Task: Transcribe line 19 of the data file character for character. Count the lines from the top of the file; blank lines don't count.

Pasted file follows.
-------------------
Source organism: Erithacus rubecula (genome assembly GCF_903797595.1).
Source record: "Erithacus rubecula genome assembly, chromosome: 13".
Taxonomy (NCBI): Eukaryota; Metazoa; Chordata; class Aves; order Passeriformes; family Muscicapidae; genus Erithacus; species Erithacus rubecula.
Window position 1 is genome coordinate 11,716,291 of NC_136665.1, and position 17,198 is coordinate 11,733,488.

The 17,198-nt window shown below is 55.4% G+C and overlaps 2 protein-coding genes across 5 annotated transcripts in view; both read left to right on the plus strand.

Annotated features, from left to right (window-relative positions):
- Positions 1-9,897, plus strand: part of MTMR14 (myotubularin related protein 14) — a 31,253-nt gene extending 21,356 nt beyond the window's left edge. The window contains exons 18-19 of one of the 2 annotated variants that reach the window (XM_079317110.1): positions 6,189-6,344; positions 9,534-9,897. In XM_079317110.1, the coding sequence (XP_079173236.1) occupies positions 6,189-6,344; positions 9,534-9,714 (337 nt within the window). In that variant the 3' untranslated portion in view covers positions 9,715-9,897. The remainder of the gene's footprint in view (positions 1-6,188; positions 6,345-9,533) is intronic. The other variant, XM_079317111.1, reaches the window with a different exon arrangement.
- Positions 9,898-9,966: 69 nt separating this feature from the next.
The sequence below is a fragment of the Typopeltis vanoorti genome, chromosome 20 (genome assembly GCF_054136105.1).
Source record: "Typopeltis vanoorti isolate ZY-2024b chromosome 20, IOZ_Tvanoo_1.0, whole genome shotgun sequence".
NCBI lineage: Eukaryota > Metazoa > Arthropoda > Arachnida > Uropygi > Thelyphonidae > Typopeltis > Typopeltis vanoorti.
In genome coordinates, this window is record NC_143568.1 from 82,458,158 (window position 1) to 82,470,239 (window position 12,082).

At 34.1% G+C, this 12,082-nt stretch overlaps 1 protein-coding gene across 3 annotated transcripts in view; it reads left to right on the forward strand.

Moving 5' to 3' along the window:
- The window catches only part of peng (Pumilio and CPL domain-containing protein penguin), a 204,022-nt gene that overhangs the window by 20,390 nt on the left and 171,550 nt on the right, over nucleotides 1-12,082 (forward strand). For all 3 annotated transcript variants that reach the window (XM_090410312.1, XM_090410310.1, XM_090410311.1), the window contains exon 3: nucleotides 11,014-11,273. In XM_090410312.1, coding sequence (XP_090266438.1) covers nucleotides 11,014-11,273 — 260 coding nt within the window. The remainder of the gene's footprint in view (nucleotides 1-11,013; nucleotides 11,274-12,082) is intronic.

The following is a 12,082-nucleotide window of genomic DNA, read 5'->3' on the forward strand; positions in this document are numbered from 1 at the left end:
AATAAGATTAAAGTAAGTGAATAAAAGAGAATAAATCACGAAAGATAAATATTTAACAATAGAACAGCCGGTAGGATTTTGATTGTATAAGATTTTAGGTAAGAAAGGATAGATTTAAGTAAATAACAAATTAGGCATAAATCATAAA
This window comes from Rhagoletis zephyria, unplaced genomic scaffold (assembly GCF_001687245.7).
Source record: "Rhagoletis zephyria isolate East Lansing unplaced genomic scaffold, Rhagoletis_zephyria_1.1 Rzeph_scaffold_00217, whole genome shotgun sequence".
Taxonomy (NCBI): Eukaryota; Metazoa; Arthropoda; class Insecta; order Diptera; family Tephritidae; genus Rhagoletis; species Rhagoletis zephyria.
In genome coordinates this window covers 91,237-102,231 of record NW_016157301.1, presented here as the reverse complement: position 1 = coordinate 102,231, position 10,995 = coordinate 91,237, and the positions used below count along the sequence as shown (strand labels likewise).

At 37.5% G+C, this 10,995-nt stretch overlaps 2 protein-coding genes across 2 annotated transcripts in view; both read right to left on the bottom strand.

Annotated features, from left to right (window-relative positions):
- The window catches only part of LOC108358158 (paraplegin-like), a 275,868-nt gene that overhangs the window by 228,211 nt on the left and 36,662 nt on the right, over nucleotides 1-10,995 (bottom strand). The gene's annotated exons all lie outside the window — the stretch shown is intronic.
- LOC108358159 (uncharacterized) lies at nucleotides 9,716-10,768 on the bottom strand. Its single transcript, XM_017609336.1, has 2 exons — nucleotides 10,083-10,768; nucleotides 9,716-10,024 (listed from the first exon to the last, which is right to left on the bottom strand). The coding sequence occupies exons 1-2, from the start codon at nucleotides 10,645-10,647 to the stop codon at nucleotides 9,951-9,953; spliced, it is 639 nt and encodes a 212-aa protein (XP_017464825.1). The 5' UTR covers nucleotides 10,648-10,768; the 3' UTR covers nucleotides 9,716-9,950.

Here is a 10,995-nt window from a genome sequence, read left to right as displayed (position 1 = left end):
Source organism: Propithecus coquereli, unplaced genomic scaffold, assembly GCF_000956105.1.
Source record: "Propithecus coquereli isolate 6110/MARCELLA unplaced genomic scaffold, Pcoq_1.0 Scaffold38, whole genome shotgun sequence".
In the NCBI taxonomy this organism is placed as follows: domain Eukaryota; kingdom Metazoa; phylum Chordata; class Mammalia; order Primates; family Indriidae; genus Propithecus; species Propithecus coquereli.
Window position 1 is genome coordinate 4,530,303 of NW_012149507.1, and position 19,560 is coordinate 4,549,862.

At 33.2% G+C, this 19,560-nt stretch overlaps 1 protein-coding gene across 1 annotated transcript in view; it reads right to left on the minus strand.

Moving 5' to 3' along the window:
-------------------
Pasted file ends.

Source record: "Rhagoletis zephyria isolate East Lansing unplaced genomic scaffold, Rhagoletis_zephyria_1.1 Rzeph_scaffold_00217, whole genome shotgun sequence".